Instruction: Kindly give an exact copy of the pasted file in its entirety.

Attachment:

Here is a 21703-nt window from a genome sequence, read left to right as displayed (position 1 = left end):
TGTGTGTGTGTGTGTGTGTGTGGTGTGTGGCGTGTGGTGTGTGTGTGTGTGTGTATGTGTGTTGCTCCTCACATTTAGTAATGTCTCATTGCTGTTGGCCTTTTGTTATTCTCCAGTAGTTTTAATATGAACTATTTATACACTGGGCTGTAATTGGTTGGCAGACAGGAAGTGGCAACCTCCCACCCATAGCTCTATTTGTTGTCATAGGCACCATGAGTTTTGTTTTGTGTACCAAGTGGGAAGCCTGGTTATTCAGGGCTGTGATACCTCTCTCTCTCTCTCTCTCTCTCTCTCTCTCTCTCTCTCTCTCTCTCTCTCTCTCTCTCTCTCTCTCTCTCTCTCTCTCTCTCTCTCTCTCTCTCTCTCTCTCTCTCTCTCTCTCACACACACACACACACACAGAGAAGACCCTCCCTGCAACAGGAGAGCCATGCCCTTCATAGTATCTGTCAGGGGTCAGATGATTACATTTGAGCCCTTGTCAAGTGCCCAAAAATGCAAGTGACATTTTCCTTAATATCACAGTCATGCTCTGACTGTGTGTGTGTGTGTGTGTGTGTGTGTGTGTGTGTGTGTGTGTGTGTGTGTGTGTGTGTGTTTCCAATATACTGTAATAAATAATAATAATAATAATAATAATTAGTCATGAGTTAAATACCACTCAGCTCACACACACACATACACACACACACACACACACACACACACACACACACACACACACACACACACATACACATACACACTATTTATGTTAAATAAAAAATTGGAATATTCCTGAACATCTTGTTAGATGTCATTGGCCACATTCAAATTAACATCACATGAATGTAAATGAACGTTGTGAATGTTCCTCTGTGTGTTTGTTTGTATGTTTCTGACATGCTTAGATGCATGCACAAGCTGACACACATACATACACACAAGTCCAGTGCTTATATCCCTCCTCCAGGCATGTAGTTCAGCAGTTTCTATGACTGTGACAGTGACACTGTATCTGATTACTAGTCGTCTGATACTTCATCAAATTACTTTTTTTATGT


Here is a 21703-nt window from a genome sequence, read left to right as displayed (position 1 = left end):
TGTGTGTGTGTGTGTGTGTGTGGTGTGTGGCGTGTGGTGTGTGTGTGTGTGTGTATGTGTGTTGCTCCTCACATTTAGTAATGTCTCATTGCTGTTGGCCTTTTGTTATTCTCCAGTAGTTTTAATATGAACTATTTATACACTGGGCTGTAATTGGTTGGCAGACAGGAAGTGGCAACCTCCCACCCATAGCTCTATTTGTTGTCATAGGCACCATGAGTTTTGTTTTGTGTACCAAGTGGGAAGCCTGGTTATTCAGGGCTGTGATACCTCTCTCTCTCTCTCTCTCTCTCTCTCTCTCTCTCTCTCTCTCTCTCTCTCTCTCTCTCTCTCTCTCTCTCTCTCTCTCTCTCTCTCTCTCTCTCTCTCTCTCTCTCTCTCTCTCACACACACACACACACACAGAGAAGACCCTCCCTGCAACAGGAGAGCCATGCCCTTCATAGTATCTGTCAGGGGTCAGATGATTACATTTGAGCCCTTGTCAAGTGCCCAAAAATGCAAGTGACATTTTCCTTAATATCACAGTCATGCTCTGACTGTGTGTGTGTGTGTGTGTGTGTGTGTGTGTGTGTGTGTGTGTGTGTGTGTGTGTGTGTGTTTCCAATATACTGTAATAAATAATAATAATAATAATAATAATTAGTCATGAGTTAAATACCACTCAGCTCACACACACACATACACACACACACACACACACACACACACACACACACACACACACACACACACATACACATACACACTATTTATGTTAAATAAAAAATTGGAATATTCCTGAACATCTTGTTAGATGTCATTGGCCACATTCAAATTAACATCACATGAATGTAAATGAACGTTGTGAATGTTCCTCTGTGTGTTTGTTTGTATGTTTCTGACATGCTTAGATGCATGCACAAGCTGACACACATACATACACACAAGTCCAGTGCTTATATCCCTCCTCCAGGCATGTAGTTCAGCAGTTTCTATGACTGTGACAGTGACACTGTATCTGATTACTAGTCGTCTGATACTTCATCAAATTACTTTTTTTATGT